Poultry consumption linked to prostate cancer and lymphoma
New research from the University of Oxford is the first of its kind to link the consumption of poultry to an increased risk of blood cancer, as well as prostate cancer among men. In the study, thousands of cancer cases were associated with chicken intake.
“Poultry intake was positively associated with risk for malignant melanoma, prostate cancer and non-Hodgkin’s lymphoma,” wrote the researchers.
The investigation was focused on 475,000 British residents who were tracked for a period of eight years from 2006 to 2014. The diets of the individuals were analyzed in comparison to their health conditions, particularly any illnesses that were suffered.
Over the study period, 23,000 new cancer cases were confirmed among the participants. Higher rates of chicken consumption were found to correspond with malignant melanoma, lymphoma, and prostate cancer.
Because the researchers only looked for associations between chicken intake and certain types of cancer, the underlying mechanisms were not identified. However, a number of factors were noted that may contribute to this link.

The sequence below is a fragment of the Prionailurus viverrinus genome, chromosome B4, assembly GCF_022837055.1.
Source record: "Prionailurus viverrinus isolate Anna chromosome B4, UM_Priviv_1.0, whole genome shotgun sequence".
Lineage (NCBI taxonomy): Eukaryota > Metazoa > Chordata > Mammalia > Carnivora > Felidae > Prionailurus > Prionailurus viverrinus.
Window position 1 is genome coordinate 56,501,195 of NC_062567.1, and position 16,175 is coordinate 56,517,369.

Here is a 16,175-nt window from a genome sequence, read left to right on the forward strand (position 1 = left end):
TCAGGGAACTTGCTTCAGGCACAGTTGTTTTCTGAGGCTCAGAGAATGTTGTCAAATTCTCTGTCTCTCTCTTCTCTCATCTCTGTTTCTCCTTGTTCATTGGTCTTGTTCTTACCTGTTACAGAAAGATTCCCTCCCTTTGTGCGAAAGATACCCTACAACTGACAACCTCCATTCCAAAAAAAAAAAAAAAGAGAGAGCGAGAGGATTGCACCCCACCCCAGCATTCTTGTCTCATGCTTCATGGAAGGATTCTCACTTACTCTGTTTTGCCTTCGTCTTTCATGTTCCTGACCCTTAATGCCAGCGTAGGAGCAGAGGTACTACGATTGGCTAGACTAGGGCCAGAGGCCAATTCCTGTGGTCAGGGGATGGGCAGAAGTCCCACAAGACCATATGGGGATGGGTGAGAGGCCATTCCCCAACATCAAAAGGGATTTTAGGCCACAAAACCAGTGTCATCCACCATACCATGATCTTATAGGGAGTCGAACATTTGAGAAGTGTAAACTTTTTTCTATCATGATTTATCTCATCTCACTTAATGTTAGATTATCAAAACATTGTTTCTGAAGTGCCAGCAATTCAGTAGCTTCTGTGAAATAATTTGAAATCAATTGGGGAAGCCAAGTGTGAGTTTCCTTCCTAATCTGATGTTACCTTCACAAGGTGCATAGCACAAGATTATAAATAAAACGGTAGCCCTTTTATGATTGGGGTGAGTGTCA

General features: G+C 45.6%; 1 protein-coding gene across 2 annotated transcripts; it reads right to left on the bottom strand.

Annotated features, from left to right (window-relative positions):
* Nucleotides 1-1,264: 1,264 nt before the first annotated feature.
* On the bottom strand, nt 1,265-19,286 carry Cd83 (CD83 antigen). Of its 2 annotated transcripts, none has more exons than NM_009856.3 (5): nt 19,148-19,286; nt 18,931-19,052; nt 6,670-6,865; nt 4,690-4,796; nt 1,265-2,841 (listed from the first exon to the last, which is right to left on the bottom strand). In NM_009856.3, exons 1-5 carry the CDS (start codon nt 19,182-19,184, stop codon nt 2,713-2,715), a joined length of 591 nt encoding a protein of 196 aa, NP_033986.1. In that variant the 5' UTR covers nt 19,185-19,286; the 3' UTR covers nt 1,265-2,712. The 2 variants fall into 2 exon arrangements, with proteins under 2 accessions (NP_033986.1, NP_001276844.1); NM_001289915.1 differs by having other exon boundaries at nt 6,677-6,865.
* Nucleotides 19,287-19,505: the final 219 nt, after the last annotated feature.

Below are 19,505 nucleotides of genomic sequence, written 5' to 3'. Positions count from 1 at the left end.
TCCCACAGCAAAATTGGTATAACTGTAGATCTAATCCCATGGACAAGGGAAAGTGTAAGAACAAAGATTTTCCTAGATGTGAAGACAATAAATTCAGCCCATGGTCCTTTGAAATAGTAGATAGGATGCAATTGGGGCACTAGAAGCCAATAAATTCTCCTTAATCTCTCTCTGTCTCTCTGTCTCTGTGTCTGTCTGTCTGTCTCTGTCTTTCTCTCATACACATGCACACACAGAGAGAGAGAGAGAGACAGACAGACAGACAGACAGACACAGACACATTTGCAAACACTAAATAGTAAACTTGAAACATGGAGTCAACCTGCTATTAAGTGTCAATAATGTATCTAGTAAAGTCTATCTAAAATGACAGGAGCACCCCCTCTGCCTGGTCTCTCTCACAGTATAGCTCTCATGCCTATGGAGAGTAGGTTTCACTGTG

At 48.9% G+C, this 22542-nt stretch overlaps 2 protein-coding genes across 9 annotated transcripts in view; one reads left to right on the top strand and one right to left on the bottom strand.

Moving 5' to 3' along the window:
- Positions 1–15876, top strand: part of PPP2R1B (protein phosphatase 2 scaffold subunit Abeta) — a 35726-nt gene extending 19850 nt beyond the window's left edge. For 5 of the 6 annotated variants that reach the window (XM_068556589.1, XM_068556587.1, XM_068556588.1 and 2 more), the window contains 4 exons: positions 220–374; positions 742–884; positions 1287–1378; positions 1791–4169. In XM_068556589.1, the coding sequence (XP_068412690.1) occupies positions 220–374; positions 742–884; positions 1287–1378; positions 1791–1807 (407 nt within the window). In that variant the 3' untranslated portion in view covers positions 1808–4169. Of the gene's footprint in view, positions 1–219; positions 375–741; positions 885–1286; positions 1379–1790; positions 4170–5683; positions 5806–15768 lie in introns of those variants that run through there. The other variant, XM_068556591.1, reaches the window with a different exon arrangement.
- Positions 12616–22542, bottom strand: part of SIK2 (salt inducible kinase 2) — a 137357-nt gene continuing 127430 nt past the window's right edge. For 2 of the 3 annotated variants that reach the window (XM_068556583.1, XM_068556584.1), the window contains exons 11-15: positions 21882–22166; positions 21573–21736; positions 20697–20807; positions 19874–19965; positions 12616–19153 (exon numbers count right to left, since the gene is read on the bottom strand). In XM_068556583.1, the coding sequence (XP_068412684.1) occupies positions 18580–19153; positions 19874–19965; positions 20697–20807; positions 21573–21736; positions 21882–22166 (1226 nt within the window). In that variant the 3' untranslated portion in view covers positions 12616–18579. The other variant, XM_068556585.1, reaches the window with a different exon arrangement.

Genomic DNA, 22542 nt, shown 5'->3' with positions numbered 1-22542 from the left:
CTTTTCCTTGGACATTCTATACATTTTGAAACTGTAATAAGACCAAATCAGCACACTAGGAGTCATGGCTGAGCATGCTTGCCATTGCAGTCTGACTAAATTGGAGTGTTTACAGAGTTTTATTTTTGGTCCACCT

For example, chicken meat itself may contain a carcinogen, or cancer risk may be elevated depending on how the chicken is cooked.
Previous studies have found that red meat can increase the risk of breast, prostate, and colorectal cancer due to how the blood from the meat product is digested.
Prior to the current study, chicken was widely considered to be a healthy alternative to red meat. In addition, research conducted in the United States earlier this year found that women who switched to poultry from beef, lamb, or pork were almost 30 percent less likely to get breast tumors.
The Oxford researchers concluded that the positive associations of poultry intake with prostate cancer and non-Hodgkin’s lymphoma require further investigation.
The study is published in the Journal of Epidemiology and Community Health.
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